Hey! Hold on! I'd like to show you something. Can you scoot over to that bookshelf and bring us the big atlas? Thanks. Now pull up a chair and sit yourself down right here and make yourself comfortable.

Now open the atlas to the first map. It's a great big map of the whole wide world. Take my pencil, close your eyes and gently put the point of the pencil down on the map. Good. Now, I'm going to ask you two questions:

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1] Is the language spoken where you're pointing the same basic language that was spoken there 1,000 years ago? 2,000 years ago?
2] Is the culture, in the sense of religion, holidays, customs, day-to-day acts, morals and spiritual values the same then as today?

Let me help you find the answer. Say you're pointing at South America. Today, people there speak mostly Spanish or Portuguese. Now I don't think those languages existed 2,000 year ago, but even if they did I'm pretty sure no one in South America spoke those languages. Nor is the religion altogether the same, I mean: the pope couldn't have come from there 1,000 years ago.

How about North America? No English or French there if you go back one thousand or two thousand years. They sure didn't have Thanksgiving or Easter, either. Australia? New Zealand? Nope.

Maybe if you went back 1,000 years the language has the same name as today, but you probably wouldn't be able to communicate because the languages were very different.

Now look at the Middle East. Color in green all the countries where Arabic is the official or dominant language and Islam is the official or dominant religion. There's a whole bunch, right? Go back 1,500 or 2,000 years – anyone speak Arabic in North Africa? Was it the dominant language in Egypt or Syria? Nope. Did people 2,000 years ago fast on Ramadan? Nope. Where was Arabic spoken? Well – in Arabia, (today Saudi Arabia). That's why they call it Arabic and Arabs speak it, becomes it comes from Arabia.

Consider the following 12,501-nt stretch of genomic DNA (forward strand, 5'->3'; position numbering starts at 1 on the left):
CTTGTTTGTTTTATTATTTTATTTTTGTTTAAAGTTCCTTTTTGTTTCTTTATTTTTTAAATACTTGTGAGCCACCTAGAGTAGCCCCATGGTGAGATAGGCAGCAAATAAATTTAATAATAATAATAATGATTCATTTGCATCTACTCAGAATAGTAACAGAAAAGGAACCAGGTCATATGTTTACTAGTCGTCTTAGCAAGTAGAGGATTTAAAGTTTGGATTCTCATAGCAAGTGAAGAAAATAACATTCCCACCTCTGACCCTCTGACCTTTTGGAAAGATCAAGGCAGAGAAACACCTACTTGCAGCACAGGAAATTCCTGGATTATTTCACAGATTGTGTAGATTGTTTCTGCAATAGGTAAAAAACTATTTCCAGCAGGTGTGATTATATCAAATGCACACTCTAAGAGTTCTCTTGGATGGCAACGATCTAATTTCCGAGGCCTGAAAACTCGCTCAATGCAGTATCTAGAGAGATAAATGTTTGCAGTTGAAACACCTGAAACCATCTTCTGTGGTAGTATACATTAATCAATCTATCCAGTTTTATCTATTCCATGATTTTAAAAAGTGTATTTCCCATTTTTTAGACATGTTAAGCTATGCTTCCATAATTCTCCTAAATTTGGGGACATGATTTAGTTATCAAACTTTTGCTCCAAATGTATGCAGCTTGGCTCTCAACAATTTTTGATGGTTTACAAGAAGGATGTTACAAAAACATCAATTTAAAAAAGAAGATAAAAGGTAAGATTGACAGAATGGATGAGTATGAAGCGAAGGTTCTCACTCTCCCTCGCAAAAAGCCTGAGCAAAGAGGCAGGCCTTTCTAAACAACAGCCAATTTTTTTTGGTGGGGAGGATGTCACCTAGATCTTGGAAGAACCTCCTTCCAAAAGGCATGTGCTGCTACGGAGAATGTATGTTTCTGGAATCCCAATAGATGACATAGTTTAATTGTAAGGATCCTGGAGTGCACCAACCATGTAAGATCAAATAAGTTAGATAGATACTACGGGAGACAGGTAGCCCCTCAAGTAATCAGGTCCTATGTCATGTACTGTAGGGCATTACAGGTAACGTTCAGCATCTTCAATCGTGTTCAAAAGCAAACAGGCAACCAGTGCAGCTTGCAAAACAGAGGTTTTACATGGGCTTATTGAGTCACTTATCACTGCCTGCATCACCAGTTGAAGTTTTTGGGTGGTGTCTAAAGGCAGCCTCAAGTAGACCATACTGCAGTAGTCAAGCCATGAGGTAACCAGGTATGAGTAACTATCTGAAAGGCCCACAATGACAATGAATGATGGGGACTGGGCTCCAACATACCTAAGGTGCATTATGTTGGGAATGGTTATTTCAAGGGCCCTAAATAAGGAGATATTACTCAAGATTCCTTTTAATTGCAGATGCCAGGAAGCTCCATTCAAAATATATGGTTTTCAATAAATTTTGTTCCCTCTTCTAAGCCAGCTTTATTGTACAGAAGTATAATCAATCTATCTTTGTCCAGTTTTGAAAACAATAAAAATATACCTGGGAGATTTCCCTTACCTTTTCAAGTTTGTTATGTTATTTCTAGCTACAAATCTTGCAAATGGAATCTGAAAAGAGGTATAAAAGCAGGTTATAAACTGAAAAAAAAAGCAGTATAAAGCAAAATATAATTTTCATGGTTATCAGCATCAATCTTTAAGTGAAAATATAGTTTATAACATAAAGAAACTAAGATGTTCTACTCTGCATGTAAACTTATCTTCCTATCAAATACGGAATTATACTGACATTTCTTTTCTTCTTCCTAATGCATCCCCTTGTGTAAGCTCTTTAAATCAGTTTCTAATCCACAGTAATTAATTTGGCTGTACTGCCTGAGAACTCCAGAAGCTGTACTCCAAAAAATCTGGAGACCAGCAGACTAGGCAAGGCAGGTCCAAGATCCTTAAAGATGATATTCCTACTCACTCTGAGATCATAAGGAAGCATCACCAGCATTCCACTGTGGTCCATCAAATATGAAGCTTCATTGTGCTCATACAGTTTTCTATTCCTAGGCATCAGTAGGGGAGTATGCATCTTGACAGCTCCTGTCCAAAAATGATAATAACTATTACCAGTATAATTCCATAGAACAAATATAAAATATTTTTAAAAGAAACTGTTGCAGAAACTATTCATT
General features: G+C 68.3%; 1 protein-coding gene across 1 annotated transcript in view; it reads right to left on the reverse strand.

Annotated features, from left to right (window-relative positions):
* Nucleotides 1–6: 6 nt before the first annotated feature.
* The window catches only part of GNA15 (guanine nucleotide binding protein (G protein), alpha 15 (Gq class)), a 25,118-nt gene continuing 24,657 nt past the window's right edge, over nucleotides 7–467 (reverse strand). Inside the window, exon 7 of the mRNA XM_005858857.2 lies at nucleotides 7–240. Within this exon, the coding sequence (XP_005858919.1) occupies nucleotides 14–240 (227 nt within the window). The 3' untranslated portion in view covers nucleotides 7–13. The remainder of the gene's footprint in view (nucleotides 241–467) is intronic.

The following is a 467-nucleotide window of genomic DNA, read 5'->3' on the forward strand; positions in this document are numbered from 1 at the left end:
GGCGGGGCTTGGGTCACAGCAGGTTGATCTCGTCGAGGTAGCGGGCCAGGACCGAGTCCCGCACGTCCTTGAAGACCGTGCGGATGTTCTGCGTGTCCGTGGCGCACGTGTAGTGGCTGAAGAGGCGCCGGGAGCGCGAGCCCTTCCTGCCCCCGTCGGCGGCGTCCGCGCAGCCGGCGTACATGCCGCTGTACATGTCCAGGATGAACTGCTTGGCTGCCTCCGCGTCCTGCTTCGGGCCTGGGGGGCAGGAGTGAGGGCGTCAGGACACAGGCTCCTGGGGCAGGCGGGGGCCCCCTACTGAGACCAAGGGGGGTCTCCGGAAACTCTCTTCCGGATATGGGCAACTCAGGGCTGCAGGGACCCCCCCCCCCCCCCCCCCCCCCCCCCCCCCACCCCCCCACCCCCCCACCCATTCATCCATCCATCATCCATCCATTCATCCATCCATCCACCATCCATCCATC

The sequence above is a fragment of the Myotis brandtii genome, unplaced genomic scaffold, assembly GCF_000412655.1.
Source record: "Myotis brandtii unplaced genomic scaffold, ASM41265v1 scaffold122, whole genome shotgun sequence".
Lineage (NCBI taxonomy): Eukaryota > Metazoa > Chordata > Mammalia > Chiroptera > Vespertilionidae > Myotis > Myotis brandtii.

Now sharpen your pencil real good, because I want you to point at this country here. It's so small that its name is written in the sea – where some of the neighbors want the people to go – and you can point that country out on a world map only if you have a sharp point at the end of the pencil.

Now ask: do they speak the same language today as two thousand years ago? Can I go back in time and talk to the people? Sure can! Of course it'll take me a few days to get used to their slang and to drop my slang – but it's not like learning a new language. Can I go to a house of study and join in the discussion? Sure can. Do we read and study the same texts? Sure do. When prayer time rolls around – can I join in? You bet I can! I know the prayers by heart! Do we extol the same heroes? Yup. Do we keep the same holidays? Sure thing.

If I told them: I’m from 1,800 years in the future and our people are again sovereign in our land, we speak the same language, worship the same God, keep the same commandments and holidays and we have the same beliefs – would they be surprised? No way! That's exactly what they expected would happen. They suffered conquest, persecution, denigration of their way of life and desecration of their holy places, numerous atrocities – all done to them by peoples who came from a far-away place (called Europe) who invaded their land. But they knew that eventually, in God's good time, all would be restored.

The name of the country? Why – Israel, of course!

It's one of the miracles of the modern world – the rejuvenation of the Jewish people as a sovereign state in their ancient homeland, the righting of an ancient wrong, the resurrection of an ancient language, in short: the return of the land to the indigenous people, the nation of Israel. How can anyone be against? How do not all the nations rejoice in this most ancient anti-imperialist movement: the Jewish national movement?

 
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